The link below will take you to my recently published piece in the journal, Teaching English in the Two-Year College. Enjoy.
It seems appropriate–if premature–to write as we conclude the spring 2015 semester. With two days of classes left, this is both one of my favorite and saddest points of each semester. But that’s good: it’s my favorite because I can see the growth of students throughout the semester, almost magical in its astonishing development. It’s the saddest for the same reason. Students who have worked hard, proven themselves through the adversities of everyday life, and demonstrated exceptional resiliency are now moving on, and it’s unlikely I’ll have the privilege of working with them again.
I do have the satisfaction of knowing that I have contributed to that growth, that through my efforts, students have discovered their own strengths and abilities, and that I have made the world a slightly better place because of my investment in students’ learning. That’s no small matter; in fact, that is entirely IT. My paycheck each month is merely the remuneration for signing up with Helena College, but my pay, my intrinsic reward, is the gratitude and goodwill I receive in exchange for my heartfelt desire to help and see students succeed.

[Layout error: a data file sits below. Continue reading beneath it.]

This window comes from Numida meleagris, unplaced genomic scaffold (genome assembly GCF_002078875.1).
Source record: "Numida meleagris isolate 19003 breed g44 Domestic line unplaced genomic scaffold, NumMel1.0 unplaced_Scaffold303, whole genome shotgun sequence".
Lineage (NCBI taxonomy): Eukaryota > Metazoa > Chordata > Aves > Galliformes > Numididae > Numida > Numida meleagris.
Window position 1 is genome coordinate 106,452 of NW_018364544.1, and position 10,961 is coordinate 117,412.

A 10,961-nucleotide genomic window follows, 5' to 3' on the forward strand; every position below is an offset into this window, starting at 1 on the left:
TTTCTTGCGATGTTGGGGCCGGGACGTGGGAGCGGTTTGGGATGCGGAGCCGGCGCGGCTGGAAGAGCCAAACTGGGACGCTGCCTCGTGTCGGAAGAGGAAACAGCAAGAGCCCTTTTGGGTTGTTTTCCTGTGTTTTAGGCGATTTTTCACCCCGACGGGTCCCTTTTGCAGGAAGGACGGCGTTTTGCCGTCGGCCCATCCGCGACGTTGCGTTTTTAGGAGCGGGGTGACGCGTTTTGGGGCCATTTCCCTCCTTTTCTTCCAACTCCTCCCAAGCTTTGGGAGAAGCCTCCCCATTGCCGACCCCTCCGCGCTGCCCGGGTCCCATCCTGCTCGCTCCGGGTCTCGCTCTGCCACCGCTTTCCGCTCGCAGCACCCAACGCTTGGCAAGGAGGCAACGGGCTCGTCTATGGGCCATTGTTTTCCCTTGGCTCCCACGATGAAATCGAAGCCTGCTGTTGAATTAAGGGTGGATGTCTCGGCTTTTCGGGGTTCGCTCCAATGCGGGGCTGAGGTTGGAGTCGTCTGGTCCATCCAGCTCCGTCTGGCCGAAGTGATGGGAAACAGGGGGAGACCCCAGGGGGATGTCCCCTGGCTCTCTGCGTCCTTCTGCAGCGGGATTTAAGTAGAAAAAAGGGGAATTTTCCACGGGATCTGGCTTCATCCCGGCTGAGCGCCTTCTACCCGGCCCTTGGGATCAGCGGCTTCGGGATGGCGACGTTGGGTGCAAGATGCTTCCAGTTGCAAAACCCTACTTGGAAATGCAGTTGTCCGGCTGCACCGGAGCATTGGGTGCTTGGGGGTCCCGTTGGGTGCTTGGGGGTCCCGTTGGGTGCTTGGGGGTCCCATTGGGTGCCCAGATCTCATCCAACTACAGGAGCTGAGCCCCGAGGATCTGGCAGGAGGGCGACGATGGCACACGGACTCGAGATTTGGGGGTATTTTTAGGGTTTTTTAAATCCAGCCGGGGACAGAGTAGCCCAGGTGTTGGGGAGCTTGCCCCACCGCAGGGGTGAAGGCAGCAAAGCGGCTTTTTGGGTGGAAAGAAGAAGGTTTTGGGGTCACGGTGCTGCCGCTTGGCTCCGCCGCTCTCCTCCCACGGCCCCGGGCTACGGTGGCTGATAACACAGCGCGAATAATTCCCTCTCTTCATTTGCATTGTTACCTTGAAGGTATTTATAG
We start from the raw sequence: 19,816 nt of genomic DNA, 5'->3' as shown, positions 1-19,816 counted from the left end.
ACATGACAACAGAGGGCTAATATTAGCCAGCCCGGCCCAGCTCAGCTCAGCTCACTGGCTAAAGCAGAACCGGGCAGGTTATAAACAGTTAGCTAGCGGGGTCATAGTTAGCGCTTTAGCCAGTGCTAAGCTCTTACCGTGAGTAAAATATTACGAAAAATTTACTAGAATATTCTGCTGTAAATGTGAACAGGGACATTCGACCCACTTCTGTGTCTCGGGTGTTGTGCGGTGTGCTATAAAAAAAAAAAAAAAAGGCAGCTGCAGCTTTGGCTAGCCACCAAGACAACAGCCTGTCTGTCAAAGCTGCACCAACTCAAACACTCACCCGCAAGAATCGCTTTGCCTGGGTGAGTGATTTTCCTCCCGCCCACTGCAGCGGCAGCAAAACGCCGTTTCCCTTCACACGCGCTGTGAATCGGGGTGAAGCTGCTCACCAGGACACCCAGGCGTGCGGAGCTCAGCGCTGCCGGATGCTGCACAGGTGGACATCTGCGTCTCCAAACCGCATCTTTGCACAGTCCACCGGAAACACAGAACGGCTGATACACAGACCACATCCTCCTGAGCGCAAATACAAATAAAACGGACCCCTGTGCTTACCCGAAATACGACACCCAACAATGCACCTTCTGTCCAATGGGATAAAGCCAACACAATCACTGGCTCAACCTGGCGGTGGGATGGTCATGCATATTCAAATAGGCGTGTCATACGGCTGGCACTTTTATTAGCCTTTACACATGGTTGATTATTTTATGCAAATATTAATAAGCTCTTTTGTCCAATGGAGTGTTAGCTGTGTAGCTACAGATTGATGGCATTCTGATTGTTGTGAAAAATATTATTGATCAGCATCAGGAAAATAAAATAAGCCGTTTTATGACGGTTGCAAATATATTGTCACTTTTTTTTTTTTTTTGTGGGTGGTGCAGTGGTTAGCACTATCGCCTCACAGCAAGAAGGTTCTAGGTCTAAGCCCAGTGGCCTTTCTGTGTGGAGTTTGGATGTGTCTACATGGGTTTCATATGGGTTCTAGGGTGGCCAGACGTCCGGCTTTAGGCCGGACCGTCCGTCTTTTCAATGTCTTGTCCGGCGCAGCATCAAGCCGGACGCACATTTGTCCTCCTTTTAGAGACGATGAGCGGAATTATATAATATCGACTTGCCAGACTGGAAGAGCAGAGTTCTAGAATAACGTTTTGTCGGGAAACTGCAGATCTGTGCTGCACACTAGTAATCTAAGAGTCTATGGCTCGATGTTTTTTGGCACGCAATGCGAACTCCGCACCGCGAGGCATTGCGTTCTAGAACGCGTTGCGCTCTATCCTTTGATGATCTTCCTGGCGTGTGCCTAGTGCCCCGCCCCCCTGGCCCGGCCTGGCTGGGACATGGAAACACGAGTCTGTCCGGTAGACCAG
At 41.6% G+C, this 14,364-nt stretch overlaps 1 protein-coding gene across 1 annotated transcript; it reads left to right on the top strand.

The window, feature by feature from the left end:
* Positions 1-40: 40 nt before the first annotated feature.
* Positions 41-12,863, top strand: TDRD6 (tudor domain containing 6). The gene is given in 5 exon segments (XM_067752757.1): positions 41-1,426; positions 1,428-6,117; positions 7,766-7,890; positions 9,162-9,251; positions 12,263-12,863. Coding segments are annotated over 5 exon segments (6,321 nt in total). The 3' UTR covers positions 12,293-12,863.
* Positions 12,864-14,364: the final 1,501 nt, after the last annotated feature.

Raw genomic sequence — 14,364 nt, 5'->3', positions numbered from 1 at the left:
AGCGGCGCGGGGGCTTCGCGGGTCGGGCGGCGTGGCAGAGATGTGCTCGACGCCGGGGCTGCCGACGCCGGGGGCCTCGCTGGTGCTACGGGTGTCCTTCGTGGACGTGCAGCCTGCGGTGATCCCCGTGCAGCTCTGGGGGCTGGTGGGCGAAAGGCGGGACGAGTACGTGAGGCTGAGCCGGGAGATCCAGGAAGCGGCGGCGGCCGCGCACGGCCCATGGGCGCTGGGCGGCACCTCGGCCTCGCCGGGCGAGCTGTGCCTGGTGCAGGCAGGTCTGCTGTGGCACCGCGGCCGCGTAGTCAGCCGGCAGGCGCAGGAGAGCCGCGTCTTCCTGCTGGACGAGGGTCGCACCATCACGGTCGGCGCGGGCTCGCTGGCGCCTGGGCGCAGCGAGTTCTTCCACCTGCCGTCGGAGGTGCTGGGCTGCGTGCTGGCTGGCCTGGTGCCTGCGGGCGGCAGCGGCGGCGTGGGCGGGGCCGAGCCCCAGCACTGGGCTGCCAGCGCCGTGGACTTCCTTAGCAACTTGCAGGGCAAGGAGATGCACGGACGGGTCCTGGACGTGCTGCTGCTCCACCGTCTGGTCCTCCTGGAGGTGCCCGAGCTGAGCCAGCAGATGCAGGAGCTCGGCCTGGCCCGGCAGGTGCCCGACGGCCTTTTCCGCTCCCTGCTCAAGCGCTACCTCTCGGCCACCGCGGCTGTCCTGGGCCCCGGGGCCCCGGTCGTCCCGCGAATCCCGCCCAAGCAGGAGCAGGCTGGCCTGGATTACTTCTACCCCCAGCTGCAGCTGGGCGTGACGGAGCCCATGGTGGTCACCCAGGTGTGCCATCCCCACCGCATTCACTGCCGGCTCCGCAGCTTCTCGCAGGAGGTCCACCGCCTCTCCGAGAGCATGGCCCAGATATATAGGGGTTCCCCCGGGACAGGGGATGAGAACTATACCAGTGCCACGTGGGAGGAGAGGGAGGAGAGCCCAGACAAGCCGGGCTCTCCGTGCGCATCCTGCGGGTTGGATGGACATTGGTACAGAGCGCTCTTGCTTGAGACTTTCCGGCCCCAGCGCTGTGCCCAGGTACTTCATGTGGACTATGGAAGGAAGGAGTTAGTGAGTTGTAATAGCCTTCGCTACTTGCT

This semester, I have watched as many students have taken charge of their own educations, marched ahead with resiliency, and damned the torpedoes. I have watched, also, as some students have relegated their futures to the same fate as their pasts by giving up and giving in. I lose sleep over those students’ futures because I know they are now in a worse place than the day they began, in a worse place than the day they started in January because they now have debt tied to a failed semester. I always warn them, and I cannot understand why they do not hear my cautions.
I have learned, though, that wasting time on losses–anyone’s–is indeed a waste, so I choose to celebrate the wins vigorously. I love commencement ceremonies, and usually cry, and cheer silently to myself as I read and assess final papers, knowing that I send students on with competence and confidence, much like a parent sends his or her child off to college. Similar to my experience as a mother sending my son off to college, I really hate the empty nest, but I really love seeing fledglings fly.